A commuter revealed he has raced a man into work every day for a year - without him ever realising.
Adam Woollard captured a cheeky viral photo of his fast-paced "worthy adversary" who he usually walks past at around 8.30am.
However one day 28-year-old freelance script writer he lost his pace and was defeated by his adversary.
It was then that Adam took a quick snap and penned a post about him.
He said he felt happy when he beat him on a previous occasion due to an energy drink pit stop.
Adam, from Tufnell Park, North London, said: "I would see him pretty much every day I was working at about 8.30am approaching Aldgate East.
"I would follow him for around ten minutes before we'd split ways at the traffic lights that go down Commercial Street, which for me is where the race ended.
"That would be when I would know whether I'd beaten him or not.
"He often beat me because he was quite quick, he wasn't as tall as me but he had two legs and he knew how to use them - he knew what he was doing.
"I saw him as a marker for being on time for work and if I didn't see him I assumed he was ill, then I was worried about him, wondering whether he was running late, early, or if I was running late.
"This happened for about a year.
"I only ever saw the back of him and from the back he looked like one of my friends.
"I wasn't brave enough to turn around and look at him - I didn't want to ruin it for myself by seeing his face."
Adam originally shared a post about his smartly-dressed competitor back in May 2018, which went viral last month.
Adam's original post read: "He doesn't know it, but me and this guy race on our walk to work every day.
"Today he got the edge on me because I had to stop and tie my shoelaces but usually I pip him just before the T junction.
"Never spoken to him, but he's a good competitor. A good kid. Strong walker.
"One time he stopped in to get (I think) a lucozade from a Londis and it was the most exciting thing that's ever happened to me.
"I f***ing smashed him that day."
Adam walked from Archway to Aldgate East on the three days he was in the office.
The 10-mile round trip took an hour and 45 minutes each way.
He said as soon as he noticed his soon-to-be competitor walking the same route at 8.30am, he decided to race him.
Adam said: "When I'd see him I would walk behind him for a while just to feel his pace and then I would wait until a good moment.
"I'd have to go in front of him quite late into the game on Commercial Street so he couldn't sneak up behind me and overtake at the last minute.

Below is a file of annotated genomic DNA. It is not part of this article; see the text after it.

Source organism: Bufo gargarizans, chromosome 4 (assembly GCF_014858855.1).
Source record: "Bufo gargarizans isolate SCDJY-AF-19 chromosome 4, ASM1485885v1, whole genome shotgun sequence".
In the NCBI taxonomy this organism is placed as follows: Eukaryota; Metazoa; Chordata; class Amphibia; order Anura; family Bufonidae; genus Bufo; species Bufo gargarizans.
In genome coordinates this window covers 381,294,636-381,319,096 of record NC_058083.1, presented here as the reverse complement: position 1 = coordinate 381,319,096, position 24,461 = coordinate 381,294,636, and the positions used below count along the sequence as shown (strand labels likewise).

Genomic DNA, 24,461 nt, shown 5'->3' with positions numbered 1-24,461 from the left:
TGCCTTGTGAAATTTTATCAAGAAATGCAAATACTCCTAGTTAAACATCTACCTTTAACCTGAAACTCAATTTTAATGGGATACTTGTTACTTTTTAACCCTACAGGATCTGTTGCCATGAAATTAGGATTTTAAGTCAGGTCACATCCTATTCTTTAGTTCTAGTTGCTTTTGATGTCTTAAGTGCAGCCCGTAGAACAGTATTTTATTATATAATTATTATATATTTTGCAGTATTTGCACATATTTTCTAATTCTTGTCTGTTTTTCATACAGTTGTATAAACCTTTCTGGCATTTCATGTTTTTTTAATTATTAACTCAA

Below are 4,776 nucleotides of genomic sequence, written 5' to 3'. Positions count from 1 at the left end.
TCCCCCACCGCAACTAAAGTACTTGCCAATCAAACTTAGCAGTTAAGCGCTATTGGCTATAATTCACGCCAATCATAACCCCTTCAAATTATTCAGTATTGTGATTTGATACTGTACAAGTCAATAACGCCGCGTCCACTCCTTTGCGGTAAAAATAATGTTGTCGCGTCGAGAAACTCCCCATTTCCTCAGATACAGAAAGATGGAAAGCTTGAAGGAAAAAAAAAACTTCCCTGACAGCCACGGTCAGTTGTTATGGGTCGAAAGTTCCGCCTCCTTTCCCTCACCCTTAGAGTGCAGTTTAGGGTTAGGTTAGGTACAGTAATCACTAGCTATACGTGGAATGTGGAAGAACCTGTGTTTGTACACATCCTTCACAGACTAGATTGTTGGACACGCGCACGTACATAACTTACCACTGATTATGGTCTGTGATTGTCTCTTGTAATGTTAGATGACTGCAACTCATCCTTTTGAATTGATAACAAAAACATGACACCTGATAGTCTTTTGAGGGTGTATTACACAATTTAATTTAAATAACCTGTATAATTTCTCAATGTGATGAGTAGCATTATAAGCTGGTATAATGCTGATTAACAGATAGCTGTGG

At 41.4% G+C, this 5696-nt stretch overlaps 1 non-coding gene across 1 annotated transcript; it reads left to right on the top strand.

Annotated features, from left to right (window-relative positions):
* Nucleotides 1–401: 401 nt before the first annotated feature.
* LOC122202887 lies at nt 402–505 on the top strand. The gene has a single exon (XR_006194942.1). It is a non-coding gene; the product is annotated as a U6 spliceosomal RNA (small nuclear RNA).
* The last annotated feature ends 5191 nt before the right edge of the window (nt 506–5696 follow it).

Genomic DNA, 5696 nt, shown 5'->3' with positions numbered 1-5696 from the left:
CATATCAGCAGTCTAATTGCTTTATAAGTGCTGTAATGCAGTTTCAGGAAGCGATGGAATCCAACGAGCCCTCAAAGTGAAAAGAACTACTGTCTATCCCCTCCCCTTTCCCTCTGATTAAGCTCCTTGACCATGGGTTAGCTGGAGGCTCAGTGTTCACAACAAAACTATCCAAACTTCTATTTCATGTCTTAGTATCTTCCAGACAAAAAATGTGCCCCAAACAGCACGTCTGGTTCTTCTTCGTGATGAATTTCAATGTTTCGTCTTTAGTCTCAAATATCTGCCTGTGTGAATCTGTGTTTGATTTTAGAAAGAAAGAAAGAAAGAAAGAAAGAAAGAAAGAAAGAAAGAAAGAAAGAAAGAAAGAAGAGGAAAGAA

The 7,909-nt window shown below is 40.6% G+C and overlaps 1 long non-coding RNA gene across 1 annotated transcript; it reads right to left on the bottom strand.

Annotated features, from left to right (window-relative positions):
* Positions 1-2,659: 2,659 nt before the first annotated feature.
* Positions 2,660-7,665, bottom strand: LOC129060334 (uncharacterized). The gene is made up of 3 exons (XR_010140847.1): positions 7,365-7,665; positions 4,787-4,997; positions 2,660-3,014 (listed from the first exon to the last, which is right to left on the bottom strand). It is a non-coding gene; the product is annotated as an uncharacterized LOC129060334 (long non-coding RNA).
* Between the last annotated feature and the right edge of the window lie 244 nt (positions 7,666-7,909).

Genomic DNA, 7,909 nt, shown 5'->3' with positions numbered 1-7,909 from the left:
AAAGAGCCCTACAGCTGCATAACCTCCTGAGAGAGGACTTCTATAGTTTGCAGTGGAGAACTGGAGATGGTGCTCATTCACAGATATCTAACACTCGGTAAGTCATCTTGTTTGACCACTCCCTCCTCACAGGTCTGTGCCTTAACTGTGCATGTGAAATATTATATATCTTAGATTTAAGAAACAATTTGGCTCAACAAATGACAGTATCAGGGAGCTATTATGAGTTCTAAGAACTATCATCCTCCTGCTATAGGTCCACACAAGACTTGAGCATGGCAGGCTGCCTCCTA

"I'd have to leave it to the last possible second to go 'right I'm in front of you now and you cannot beat me because we're at the end of the race'."
In the viral Facebook post, Adam reminisced about one time he left his smartly-dressed competitor trailing in his wake.
Adam said: "One day I think he went in for a little drink - a lucozade or an energy drink probably.
"At first I thought 'this doesn't feel like a real achievement to beat him by this much because he's gone in there'.
"Then I thought 'in F1 they have pit stops and that counts'. So I decided it was still winning, it wasn't by default or a moot race, so I won.
"I was way in front of him - I left him in the dust - as it's busy in shops at that time in the morning with people getting their morning bits.
"It was end game, no question."
Flush with success, Adam shared his emphatic victory with pals on Facebook.
Adam said: "It was a high that took me through the day.
"I didn't bandy it about the office because I didn't want to be crass, so I just kept it to myself and have a nice little warm glow throughout the day.
"I put it online because I thought it was something that people in London and other cities would relate to, it feels quite British for some reason, but I didn't know how far it would go.
"When I'm walking along the street generally people are going into over-drive mode to take over the person in front because they're walking too slowly.
"So when you find someone who's clearly in the same sort of range as you it becomes a challenge , that's the best outcome you can get. You've made a nemesis and, in a way, a friend."
He added: "I hope he was aware of me. I think he saw the back of me a few times but I don't know if he saw it as a race and if he did, maybe he would have beaten me.
Now Adam has a new side job two nights a week at a pub and, despite it being only a five minute walk, he has discovered a new adversary - a "very quick" woman who he pits himself against.
Another photo shows the seemingly unaware woman as he raced behind her in his bid to overtake.
"In my head she's called Taylor - because she's swift. She has locomotives for legs, I've never got past her," he said.
Adam said that if he beat her, he could quit his job and hunt down his next competitor.
"I want to be the undisputed champion of the competitive walking circuit," he claimed.
"Some people would say that's a pipe dream but I think it's possible.
"I think if I beat her I'll quit my job there and I'll find somewhere else and then take on the champion of that track."